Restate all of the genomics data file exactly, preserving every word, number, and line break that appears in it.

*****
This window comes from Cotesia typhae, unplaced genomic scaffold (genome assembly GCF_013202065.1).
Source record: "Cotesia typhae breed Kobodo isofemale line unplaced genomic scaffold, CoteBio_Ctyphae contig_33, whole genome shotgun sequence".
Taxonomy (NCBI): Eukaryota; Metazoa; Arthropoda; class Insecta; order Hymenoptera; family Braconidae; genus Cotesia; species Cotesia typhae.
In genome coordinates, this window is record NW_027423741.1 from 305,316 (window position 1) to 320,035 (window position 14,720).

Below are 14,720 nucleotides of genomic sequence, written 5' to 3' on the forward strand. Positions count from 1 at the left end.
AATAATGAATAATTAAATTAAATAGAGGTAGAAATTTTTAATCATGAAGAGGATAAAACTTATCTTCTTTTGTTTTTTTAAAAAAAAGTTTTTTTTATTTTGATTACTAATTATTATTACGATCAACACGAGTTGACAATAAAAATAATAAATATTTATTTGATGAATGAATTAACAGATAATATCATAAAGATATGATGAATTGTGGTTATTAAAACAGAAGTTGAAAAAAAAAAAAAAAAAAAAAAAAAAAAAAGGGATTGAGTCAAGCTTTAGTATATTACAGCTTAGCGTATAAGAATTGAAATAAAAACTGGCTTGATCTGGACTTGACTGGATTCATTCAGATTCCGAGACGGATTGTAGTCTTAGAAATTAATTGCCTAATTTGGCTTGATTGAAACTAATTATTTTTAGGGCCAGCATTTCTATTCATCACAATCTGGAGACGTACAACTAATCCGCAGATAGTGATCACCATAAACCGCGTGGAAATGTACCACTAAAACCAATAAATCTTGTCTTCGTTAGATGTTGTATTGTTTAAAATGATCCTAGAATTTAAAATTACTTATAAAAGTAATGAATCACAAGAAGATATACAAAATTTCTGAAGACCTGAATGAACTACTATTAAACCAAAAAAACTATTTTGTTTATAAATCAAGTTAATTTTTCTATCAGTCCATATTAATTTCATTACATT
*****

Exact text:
This window comes from Cotesia typhae, unplaced genomic scaffold (genome assembly GCF_013202065.1).
Source record: "Cotesia typhae breed Kobodo isofemale line unplaced genomic scaffold, CoteBio_Ctyphae contig_33, whole genome shotgun sequence".
Taxonomy (NCBI): Eukaryota; Metazoa; Arthropoda; class Insecta; order Hymenoptera; family Braconidae; genus Cotesia; species Cotesia typhae.
In genome coordinates, this window is record NW_027423741.1 from 305,316 (window position 1) to 320,035 (window position 14,720).

Below are 14,720 nucleotides of genomic sequence, written 5' to 3' on the forward strand. Positions count from 1 at the left end.
AATAATGAATAATTAAATTAAATAGAGGTAGAAATTTTTAATCATGAAGAGGATAAAACTTATCTTCTTTTGTTTTTTTAAAAAAAAGTTTTTTTTATTTTGATTACTAATTATTATTACGATCAACACGAGTTGACAATAAAAATAATAAATATTTATTTGATGAATGAATTAACAGATAATATCATAAAGATATGATGAATTGTGGTTATTAAAACAGAAGTTGAAAAAAAAAAAAAAAAAAAAAAAAAAAAAAGGGATTGAGTCAAGCTTTAGTATATTACAGCTTAGCGTATAAGAATTGAAATAAAAACTGGCTTGATCTGGACTTGACTGGATTCATTCAGATTCCGAGACGGATTGTAGTCTTAGAAATTAATTGCCTAATTTGGCTTGATTGAAACTAATTATTTTTAGGGCCAGCATTTCTATTCATCACAATCTGGAGACGTACAACTAATCCGCAGATAGTGATCACCATAAACCGCGTGGAAATGTACCACTAAAACCAATAAATCTTGTCTTCGTTAGATGTTGTATTGTTTAAAATGATCCTAGAATTTAAAATTACTTATAAAAGTAATGAATCACAAGAAGATATACAAAATTTCTGAAGACCTGAATGAACTACTATTAAACCAAAAAAACTATTTTGTTTATAAATCAAGTTAATTTTTCTATCAGTCCATATTAATTTCATTACATT